UCLA researchers in the Department of Electrical Engineering have developed grating-based quantum-cascade vertical external lasers that operate in the terahertz and mid-infrared range.
Mid-infrared (IR) quantum-cascade (QC) lasers with high output power and excellent near-diffraction beam patterns are of strong interest for remote sensing and infrared countermeasure applications. Mid-IR QC lasers, which combine wavelengths through a diffraction grating, are the dominant semiconductor laser source in infrared countermeasure devices. However, the broad-area edge emitting waveguides result in reduced beam quality. Vertical-external-cavity surface-emitting lasers (VECSEL) have a promising architecture for increasing the output power of mid-IR QC lasers. QC-VECSELs have been previously demonstrated in the Terahertz range. However, the metallic microcavity resonators prevent this approach from being scaled to shorter wavelengths in the mid-IR (below λ~15μm) range. Mid-IR QC-lasers are of strong interest for gas sensing, since many molecules have vibrational spectral signatures (i.e. “fingerprints) between 2-30μm.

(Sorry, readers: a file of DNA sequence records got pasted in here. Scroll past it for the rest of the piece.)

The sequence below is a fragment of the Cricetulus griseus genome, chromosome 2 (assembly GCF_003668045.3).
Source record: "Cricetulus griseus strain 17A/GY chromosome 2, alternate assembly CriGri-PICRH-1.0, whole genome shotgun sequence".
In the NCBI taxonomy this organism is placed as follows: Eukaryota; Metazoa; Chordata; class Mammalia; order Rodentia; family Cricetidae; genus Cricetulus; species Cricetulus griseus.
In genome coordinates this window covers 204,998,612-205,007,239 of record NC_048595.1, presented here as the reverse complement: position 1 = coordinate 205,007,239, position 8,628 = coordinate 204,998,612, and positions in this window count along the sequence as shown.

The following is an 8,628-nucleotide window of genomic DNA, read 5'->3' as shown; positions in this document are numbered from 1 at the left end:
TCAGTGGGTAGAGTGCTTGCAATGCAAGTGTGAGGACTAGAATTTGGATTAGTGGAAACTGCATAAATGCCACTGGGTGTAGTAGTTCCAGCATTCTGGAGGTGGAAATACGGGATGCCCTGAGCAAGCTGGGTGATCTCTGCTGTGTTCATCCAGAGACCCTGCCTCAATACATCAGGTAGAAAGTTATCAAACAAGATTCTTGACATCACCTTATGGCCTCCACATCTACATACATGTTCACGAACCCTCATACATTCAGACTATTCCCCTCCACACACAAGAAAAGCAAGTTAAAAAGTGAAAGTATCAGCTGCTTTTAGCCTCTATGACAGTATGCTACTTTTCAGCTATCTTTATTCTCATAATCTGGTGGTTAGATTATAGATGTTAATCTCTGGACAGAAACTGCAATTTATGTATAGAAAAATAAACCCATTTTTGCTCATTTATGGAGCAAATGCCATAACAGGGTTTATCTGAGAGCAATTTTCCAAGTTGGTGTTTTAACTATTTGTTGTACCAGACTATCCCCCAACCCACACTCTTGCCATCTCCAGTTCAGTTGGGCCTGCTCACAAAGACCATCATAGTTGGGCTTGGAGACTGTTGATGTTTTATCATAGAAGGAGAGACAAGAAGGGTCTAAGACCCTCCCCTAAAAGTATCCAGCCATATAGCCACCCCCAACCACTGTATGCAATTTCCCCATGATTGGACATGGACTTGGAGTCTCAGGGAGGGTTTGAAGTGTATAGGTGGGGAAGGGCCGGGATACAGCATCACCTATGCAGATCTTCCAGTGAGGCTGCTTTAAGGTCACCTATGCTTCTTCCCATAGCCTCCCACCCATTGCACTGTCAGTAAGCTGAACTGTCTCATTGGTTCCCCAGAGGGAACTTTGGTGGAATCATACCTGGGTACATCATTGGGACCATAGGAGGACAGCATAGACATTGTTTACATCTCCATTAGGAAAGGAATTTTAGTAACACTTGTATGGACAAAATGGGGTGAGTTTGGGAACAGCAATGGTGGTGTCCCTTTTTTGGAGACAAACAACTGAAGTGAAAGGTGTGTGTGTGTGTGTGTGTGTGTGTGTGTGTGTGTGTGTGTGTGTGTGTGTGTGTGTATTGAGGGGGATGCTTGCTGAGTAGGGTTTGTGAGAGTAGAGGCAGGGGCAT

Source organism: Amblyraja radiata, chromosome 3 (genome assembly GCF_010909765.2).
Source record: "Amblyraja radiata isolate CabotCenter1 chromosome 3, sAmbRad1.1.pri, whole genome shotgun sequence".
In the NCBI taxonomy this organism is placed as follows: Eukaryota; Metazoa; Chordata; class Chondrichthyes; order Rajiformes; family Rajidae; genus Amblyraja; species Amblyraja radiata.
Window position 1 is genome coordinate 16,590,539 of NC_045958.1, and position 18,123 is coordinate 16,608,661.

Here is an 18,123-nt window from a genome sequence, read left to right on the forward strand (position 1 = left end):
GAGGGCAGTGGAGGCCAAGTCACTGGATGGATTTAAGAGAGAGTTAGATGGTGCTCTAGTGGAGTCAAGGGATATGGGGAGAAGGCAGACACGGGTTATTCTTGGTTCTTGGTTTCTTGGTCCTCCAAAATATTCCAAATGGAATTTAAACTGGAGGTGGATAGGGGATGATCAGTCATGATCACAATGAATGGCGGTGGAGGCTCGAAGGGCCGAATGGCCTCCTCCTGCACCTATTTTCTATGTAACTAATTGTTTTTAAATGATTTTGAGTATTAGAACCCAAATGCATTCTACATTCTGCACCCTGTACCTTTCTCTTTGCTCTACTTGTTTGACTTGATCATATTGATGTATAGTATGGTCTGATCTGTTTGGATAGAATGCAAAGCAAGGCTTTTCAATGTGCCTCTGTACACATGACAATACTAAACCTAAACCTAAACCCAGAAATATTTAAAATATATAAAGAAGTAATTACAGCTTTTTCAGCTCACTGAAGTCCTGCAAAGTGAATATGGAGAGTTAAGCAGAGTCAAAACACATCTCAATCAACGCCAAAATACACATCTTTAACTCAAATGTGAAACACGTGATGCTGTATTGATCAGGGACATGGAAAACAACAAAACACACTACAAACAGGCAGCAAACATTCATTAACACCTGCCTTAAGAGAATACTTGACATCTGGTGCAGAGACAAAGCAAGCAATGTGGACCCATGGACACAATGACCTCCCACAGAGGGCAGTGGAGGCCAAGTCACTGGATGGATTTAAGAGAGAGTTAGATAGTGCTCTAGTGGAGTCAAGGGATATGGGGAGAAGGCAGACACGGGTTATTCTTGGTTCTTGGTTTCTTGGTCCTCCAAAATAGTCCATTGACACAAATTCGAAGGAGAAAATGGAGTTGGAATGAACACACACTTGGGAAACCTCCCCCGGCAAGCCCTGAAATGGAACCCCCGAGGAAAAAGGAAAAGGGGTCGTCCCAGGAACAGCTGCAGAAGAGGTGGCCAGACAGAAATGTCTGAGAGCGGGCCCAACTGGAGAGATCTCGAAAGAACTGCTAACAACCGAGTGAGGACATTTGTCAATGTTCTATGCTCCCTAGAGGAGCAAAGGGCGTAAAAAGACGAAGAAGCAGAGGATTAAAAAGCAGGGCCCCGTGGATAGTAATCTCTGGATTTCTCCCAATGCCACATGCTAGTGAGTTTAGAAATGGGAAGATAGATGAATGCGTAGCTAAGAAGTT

UCLA researchers have developed a method for fabricating a QC VECSEL in either the terahertz (30-300μm) or mid-infrared spectral (3-30μm) range. This approach uses dielectric-metal gratings rather than metallic microcavity resonators to allow for increased output power while maintaining a high-quality beam pattern. The surface emission may allow for the combination of many laser beams to further boost the output power. Moreover, other undesired modes which do not radiate are naturally prevented from lasing since they are strongly coupled to the metal grating and experience high loss.
Quantum-cascade vertical-external-cavity surface-emitting laser (QC-VECSEL), mid-infrared (IR) quantum-cascade (QC) lasers, dielectric-metal gratings, metallic microcavity resonators, terahertz range, waveguides